Positive Quote: “He who cannot put his thoughts on ice should not enter into the heat of dispute.” – Friedrich Nietzsche
Many, many years back I had someone tell me that whoever lost their temper or raised their voice first in a meeting lost. As in their words were no longer going to be heard and whether they had valid things to contribute to the conversation or not, it would no longer be heard based on the delivery method of a raised voice.
I took that to heart. Prior to that conversation I will admit I had a pretty quick temper. This temper is diminishing and if I look back at the past 8-10 years, I know I have not let it out to feed or grow.
The ability to put not only our thoughts but our opinions on ice when in conversations and yes in disagreements can significantly improve the outcome.
This quote reminds me of a couple of specific interactions during the course of my career.
The first one is where I was having a performance review session with an employee. Nothing I said was a surprise, as we had had many discussions about the topic and had specific milestones in place for him to accomplish to demonstrate success (this was back in the day before it became known as a performance improvement plan). While we were talking, at a table, in a conference room…he became agitated and stood, started pacing, yelling, and his body movements were more physical. What did I do? I waited a few sentences to see if he could self-modulate. When I knew he wouldn’t and that he was lost in his own mind not hearing what I was saying, I stood, which caught his attention, and told him that I was going to step outside to give him time to gather his thoughts and when he was ready for us to talk without the loud voices that I would come back in and we would finish our conversation. It took him about 15 minutes, then we finished. In the end we had a clearly understood conversation that would not have been possible if I had not stepped away.
My second example is one that I experienced many a time. At the time I was managing more technical focused people and each time a release went out that ‘broke’ something the frustration mounted as the impact to the end user and customers increased. I’ve lost count of the times I interrupted someone to say, yes this is not a good thing, yes, more thorough testing and better use cases would have been helpful…however, now we need to focus on the solution and fixing rather than chasing the blame. First fix, then evaluate and make it better for the next release to prevent the issues. While I was not happy about the issue myself, if I had expressed this the focus may not have been as quick to solution, which would have extended the impact.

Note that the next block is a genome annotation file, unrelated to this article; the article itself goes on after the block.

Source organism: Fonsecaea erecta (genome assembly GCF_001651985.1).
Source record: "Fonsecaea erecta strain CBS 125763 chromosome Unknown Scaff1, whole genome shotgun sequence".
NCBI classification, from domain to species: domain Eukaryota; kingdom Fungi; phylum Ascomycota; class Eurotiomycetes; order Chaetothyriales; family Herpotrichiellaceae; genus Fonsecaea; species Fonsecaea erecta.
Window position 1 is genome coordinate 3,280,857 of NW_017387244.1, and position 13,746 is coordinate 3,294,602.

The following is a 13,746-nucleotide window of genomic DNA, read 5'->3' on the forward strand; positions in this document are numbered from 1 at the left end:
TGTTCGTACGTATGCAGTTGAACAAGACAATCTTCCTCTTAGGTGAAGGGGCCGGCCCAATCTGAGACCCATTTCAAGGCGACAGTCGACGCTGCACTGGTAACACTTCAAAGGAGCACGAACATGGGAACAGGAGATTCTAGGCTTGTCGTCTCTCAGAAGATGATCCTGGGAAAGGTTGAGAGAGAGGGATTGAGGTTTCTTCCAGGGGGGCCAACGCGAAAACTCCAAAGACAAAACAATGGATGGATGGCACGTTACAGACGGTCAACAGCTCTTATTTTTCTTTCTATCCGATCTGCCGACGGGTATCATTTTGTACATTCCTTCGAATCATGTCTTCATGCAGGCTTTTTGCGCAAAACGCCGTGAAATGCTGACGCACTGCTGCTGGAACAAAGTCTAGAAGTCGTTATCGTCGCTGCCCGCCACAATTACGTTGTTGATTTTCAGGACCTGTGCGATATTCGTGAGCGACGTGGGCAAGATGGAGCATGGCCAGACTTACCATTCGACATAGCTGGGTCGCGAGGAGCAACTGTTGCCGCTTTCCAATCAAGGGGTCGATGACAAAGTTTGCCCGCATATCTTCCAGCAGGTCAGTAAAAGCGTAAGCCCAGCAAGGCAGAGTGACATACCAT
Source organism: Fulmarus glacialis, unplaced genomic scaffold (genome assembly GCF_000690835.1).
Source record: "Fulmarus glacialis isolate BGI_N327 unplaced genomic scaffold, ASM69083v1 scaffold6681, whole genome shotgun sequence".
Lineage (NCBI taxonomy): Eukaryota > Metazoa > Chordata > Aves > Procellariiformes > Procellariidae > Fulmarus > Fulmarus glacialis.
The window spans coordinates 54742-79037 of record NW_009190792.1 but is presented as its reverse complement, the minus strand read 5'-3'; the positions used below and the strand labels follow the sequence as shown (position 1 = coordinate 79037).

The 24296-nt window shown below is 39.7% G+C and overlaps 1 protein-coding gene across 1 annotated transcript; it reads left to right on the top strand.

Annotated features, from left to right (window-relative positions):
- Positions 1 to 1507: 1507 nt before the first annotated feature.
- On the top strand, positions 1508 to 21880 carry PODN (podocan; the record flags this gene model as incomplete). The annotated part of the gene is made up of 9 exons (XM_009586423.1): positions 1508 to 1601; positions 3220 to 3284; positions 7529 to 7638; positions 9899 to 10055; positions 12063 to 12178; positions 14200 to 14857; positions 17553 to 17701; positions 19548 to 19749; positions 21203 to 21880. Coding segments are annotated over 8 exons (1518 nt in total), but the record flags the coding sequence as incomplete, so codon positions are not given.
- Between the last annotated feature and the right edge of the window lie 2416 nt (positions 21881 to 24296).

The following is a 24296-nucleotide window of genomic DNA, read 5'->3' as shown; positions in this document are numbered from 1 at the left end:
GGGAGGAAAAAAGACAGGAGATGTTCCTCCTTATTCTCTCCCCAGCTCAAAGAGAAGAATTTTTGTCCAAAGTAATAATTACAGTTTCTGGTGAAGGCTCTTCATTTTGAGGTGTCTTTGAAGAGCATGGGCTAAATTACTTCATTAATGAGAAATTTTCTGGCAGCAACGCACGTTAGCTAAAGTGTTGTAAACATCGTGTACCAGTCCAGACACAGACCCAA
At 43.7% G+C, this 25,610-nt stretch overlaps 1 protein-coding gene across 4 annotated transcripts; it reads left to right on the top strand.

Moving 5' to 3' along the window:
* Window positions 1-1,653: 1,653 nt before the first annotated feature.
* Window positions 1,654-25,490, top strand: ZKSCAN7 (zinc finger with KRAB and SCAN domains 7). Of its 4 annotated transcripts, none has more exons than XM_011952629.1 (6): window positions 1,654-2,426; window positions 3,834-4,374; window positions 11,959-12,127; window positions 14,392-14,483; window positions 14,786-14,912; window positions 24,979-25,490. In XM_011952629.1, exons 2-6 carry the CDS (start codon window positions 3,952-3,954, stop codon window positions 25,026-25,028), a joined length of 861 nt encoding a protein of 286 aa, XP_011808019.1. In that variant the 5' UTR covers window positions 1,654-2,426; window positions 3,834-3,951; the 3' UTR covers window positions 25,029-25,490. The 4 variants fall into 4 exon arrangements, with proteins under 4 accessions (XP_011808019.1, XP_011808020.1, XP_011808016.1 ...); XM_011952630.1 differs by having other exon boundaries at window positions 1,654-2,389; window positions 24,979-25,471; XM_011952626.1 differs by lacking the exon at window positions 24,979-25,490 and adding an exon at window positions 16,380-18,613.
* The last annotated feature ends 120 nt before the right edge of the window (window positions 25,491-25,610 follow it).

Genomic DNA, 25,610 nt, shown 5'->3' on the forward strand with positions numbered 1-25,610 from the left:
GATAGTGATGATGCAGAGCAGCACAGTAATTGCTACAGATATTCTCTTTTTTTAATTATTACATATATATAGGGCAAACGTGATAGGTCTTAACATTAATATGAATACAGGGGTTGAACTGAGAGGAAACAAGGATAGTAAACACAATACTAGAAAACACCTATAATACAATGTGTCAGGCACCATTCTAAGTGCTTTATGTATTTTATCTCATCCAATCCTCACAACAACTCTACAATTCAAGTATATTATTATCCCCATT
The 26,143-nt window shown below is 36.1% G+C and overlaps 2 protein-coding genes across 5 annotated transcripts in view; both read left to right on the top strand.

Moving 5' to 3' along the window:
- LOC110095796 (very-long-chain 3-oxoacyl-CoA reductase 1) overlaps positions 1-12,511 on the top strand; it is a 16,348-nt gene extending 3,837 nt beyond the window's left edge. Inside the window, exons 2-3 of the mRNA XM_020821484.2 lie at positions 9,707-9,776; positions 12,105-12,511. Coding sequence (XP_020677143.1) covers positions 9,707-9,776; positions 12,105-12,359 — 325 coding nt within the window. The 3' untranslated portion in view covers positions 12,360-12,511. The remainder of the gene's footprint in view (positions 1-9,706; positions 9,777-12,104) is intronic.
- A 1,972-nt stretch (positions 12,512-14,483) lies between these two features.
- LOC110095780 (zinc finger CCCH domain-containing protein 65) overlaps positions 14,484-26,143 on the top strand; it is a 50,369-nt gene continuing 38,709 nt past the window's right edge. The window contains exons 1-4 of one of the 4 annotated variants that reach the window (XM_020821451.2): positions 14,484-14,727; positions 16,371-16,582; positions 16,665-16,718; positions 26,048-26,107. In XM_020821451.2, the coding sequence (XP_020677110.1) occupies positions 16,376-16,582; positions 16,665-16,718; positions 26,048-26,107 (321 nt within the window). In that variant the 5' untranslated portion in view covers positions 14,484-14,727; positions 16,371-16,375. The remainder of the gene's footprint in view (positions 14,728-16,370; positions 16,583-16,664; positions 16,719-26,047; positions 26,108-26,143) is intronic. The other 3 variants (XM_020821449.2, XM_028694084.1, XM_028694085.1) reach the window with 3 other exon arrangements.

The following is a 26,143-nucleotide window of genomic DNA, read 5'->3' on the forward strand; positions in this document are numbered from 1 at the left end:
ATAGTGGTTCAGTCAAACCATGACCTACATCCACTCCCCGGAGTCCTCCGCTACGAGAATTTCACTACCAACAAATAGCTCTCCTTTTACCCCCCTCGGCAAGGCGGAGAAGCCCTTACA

Ultimately, I am a believer that one cannot ‘shoot’ the messenger and one cannot feed into the flames and downward spiral of a heated, yelling situation.
Some of the tactics I use are:
- More often than not, it is not personal. I remind myself of this.
- Things happen and I remind myself it is how I choose to react that will define how we move forward
- I remind myself that no one comes to work purposefully meaning to cause things to happen or cause more work to others
- I remind myself that no one is dying, injured, or severely hurt (thankfully in my line of business casualty is rare to non-existent).
- Before I speak, I take a deep breath to center my thoughts
- I consciously choose to ask clarifying questions before I jump to assumptions
What are some tactics you have?
What do you think of this quote?
Have a great day,